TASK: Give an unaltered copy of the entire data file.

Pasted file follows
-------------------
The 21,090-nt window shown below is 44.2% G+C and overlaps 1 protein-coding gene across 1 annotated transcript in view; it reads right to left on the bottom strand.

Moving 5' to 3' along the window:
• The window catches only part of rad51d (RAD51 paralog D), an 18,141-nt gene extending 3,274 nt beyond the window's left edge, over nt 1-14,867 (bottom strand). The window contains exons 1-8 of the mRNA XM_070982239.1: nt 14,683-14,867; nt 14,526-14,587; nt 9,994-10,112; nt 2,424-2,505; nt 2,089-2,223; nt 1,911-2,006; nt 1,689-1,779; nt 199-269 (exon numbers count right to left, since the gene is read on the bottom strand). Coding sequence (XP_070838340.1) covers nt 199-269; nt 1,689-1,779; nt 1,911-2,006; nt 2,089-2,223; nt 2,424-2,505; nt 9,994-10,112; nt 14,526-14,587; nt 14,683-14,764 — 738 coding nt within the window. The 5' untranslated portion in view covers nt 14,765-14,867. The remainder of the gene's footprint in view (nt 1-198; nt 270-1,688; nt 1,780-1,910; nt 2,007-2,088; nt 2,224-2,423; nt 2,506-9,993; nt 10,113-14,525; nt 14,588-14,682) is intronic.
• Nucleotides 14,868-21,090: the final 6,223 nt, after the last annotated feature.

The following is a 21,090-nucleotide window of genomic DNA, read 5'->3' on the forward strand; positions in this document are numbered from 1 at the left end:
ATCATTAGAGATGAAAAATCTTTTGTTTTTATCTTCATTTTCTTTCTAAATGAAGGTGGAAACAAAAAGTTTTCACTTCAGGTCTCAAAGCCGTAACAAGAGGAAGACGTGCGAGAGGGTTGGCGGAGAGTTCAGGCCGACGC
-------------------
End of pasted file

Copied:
The 21,090-nt window shown below is 44.2% G+C and overlaps 1 protein-coding gene across 1 annotated transcript in view; it reads right to left on the bottom strand.

Moving 5' to 3' along the window:
• The window catches only part of rad51d (RAD51 paralog D), an 18,141-nt gene extending 3,274 nt beyond the window's left edge, over nt 1-14,867 (bottom strand). The window contains exons 1-8 of the mRNA XM_070982239.1: nt 14,683-14,867; nt 14,526-14,587; nt 9,994-10,112; nt 2,424-2,505; nt 2,089-2,223; nt 1,911-2,006; nt 1,689-1,779; nt 199-269 (exon numbers count right to left, since the gene is read on the bottom strand). Coding sequence (XP_070838340.1) covers nt 199-269; nt 1,689-1,779; nt 1,911-2,006; nt 2,089-2,223; nt 2,424-2,505; nt 9,994-10,112; nt 14,526-14,587; nt 14,683-14,764 — 738 coding nt within the window. The 5' untranslated portion in view covers nt 14,765-14,867. The remainder of the gene's footprint in view (nt 1-198; nt 270-1,688; nt 1,780-1,910; nt 2,007-2,088; nt 2,224-2,423; nt 2,506-9,993; nt 10,113-14,525; nt 14,588-14,682) is intronic.
• Nucleotides 14,868-21,090: the final 6,223 nt, after the last annotated feature.

The following is a 21,090-nucleotide window of genomic DNA, read 5'->3' on the forward strand; positions in this document are numbered from 1 at the left end:
ATCATTAGAGATGAAAAATCTTTTGTTTTTATCTTCATTTTCTTTCTAAATGAAGGTGGAAACAAAAAGTTTTCACTTCAGGTCTCAAAGCCGTAACAAGAGGAAGACGTGCGAGAGGGTTGGCGGAGAGTTCAGGCCGACGC